This massive autonomous cargo plane could slash shipping costs

If it gets off the ground, it could make air freight nearly as cheap as shipping by sea.

A UK startup has an ambitious plan to slash the cost of air freight — by shipping goods in a massive autonomous cargo plane.

Fast or cheap — pick one: For shipping companies, deciding how to transport goods long distances is largely a trade off between cost and speed.

It could take weeks for goods to reach their destination if sent by boat, while a cargo plane could potentially make the same trip in hours. Air freight is way more expensive, though, and it also has a larger carbon footprint and more size and weight restrictions.

What’s new? Aerospace startup Droneliner has just revealed plans for a new kind of autonomous cargo plane it says could cut the cost of air freight by more than 70%, bringing it closer in price to ocean freight.

These savings come from a combination of increased fuel efficiency, lower operating costs, optimized loading/unloading methods, a large payload capacity, and more, according to the startup.

The plane is still in the earliest stages of development — so far, all the company has is a design — but if the craft actually makes it into use, it could revolutionize air freight.

Droneliner says its autonomous cargo plane could cut the cost of air freight by more than 70%.

Big plans: One of the most obvious differences between Droneliner’s autonomous cargo plane and existing options is the shape: instead of the usual cylindrical body, it has a rectangular one with smoothed edges, making it better suited for transporting standard-sized shipping containers without wasting space.

Rather than transporting goods in metal shipping containers, Droneliner envisions using ones made of lightweight plastic and vinyl to save on fuel costs — when empty, these weigh about 80% less than standard containers, according to the startup.

It has proposed two models of the cargo plane: the DL200 will be capable of holding 40 of these lightweight containers and a maximum payload of 200 tons, while the DL350 will support 70 of them and a maximum payload of 350 tons. For comparison, Boeing’s 747-8 — one of the largest cargo planes to ever fly — has a payload capacity of about 137 tons.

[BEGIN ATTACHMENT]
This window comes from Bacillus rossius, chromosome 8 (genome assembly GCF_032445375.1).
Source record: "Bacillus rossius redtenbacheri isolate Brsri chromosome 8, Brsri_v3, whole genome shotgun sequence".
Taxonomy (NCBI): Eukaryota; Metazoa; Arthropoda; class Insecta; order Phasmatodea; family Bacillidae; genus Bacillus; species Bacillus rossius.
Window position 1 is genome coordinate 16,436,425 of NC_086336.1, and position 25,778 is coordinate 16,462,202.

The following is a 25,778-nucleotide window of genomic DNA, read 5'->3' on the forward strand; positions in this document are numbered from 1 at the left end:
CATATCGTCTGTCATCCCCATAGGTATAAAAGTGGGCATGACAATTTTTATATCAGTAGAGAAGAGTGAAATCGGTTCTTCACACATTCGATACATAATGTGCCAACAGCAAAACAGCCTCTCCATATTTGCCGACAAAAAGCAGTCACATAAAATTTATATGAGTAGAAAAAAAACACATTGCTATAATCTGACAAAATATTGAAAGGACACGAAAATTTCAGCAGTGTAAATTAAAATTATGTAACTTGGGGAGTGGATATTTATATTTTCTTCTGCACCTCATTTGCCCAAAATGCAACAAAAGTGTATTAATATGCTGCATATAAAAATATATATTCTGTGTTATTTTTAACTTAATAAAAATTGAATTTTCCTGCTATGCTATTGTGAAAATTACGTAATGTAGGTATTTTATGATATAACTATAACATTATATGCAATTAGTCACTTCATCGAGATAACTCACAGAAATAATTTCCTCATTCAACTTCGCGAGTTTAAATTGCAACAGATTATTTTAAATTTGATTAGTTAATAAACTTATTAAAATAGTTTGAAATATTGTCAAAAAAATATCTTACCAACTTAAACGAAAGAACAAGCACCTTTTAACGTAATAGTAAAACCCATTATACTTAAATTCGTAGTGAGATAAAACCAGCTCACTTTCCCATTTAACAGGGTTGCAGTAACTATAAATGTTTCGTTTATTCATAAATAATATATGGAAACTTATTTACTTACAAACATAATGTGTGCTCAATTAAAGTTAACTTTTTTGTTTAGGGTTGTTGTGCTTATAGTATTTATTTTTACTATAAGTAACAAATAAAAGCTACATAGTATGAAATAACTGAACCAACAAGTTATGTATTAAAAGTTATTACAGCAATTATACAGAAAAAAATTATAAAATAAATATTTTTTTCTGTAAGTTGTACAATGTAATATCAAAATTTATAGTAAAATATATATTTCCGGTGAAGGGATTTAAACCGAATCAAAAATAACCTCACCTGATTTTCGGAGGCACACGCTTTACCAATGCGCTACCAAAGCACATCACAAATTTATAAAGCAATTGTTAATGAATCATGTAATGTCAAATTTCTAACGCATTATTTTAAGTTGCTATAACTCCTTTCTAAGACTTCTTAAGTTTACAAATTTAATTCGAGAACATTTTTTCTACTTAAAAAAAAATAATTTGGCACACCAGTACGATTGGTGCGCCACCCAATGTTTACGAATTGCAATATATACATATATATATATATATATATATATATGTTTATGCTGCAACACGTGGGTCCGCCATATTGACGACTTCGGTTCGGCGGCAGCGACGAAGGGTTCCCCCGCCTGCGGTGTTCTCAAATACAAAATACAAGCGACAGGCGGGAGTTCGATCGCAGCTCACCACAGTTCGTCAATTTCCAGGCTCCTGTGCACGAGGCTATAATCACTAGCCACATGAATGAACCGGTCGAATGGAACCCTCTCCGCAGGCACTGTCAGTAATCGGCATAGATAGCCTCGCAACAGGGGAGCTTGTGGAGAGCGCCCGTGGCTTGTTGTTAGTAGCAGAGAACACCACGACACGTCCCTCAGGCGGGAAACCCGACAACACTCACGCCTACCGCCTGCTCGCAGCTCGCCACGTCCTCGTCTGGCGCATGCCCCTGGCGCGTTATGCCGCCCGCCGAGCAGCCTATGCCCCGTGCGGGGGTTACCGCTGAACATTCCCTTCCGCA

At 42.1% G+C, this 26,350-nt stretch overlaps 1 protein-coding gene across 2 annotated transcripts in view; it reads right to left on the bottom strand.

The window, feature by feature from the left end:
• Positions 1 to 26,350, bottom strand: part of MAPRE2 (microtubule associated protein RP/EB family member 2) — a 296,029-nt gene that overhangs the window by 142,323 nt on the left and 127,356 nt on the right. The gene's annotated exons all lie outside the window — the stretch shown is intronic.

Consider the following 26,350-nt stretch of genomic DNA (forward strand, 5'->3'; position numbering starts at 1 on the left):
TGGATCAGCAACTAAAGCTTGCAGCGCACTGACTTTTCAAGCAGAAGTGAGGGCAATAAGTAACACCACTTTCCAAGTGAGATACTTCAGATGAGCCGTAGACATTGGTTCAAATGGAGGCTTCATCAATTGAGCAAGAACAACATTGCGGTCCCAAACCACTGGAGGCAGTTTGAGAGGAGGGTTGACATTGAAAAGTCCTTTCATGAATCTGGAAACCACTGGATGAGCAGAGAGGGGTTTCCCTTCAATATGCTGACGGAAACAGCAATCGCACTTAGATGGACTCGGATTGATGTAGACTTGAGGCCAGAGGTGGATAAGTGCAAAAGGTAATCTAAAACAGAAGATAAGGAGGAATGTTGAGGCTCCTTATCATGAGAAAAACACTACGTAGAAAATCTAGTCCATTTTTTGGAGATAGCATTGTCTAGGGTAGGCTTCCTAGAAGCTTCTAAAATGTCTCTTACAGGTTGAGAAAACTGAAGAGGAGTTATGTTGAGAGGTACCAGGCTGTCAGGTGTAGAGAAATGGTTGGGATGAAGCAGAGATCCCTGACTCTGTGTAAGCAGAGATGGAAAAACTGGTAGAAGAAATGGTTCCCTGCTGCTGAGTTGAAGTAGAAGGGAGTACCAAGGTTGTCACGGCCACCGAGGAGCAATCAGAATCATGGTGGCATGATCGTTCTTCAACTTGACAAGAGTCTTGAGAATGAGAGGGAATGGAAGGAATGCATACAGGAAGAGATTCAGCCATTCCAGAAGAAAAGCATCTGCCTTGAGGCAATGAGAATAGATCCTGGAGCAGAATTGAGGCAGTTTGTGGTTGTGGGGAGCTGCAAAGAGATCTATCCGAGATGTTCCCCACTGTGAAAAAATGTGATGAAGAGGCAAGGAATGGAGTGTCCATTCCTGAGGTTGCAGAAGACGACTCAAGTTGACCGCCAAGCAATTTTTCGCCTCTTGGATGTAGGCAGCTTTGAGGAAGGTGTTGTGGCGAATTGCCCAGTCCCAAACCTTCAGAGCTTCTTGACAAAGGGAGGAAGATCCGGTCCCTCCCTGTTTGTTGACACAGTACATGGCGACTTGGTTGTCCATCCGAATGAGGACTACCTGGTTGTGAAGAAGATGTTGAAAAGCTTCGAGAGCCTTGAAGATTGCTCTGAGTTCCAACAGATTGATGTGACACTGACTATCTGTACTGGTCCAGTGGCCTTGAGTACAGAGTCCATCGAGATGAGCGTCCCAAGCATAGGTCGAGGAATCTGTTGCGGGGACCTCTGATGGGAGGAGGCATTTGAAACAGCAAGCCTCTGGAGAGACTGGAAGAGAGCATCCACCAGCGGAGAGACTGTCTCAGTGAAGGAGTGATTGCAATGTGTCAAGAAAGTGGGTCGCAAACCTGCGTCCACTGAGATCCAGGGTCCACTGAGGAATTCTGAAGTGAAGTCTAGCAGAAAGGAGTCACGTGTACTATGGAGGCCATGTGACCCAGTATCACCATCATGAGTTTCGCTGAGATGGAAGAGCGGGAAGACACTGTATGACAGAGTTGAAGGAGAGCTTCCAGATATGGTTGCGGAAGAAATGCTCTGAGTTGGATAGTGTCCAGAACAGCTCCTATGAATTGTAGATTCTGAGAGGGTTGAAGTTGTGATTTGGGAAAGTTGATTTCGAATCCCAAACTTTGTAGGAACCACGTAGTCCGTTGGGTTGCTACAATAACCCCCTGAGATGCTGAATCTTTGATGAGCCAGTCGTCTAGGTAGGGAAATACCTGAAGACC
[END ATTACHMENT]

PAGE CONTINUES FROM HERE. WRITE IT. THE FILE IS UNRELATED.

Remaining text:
A render of Droneliner's autonomous cargo plane being loaded/unloaded from the front and back
Droneliner’s autonomous cargo plane could be loaded/unloaded from the front and back to save time. Credit: Droneliner

The smaller plane will feature one turbofan engine, while the larger will have two, but they have the same estimated range of 6,500 nautical miles — a bit more than the distance from Beijing to Los Angeles. Both aim to be hybrid electric and able to use sustainable jet fuels, according to Droneliner.

Because an autonomous cargo plane doesn’t need a cockpit, the front and back of the aircraft can be opened and containers rolled into or out of its body, making for faster loading and unloading. Eliminating the crew also eliminates the need for pressurization on the plane, further cutting costs and weight. 

Given the initial risk involved in flying such a massive plane without a pilot on board, Droneliner plans to explore the possibility of operating out of retired military airfields in less-populated areas, rather than out of busy airports.

Looking ahead: Droneliner still needs to actually build, demonstrate, and obtain regulatory approval for its autonomous cargo plane, and Mike Debens, the startup’s design director, told FlightGlobal he estimates it’ll take more than $10 billion to get it into production — that funding has yet to be secured.

Still, Droneliner’s advisory board includes several experts in aerospace engineering, including a former chief systems engineer for Airbus, a former chief engineer at Rolls Royce, and the chief designer for Airbus’ A380, the world’s largest passenger plane.

Clearly, they see potential in what the startup is trying to achieve, and Debens said he envisions Droneliner partnering with companies in several industries — shipping, logistics, retail, aerospace, etc. — to bring its vision for the future of air freight to life.

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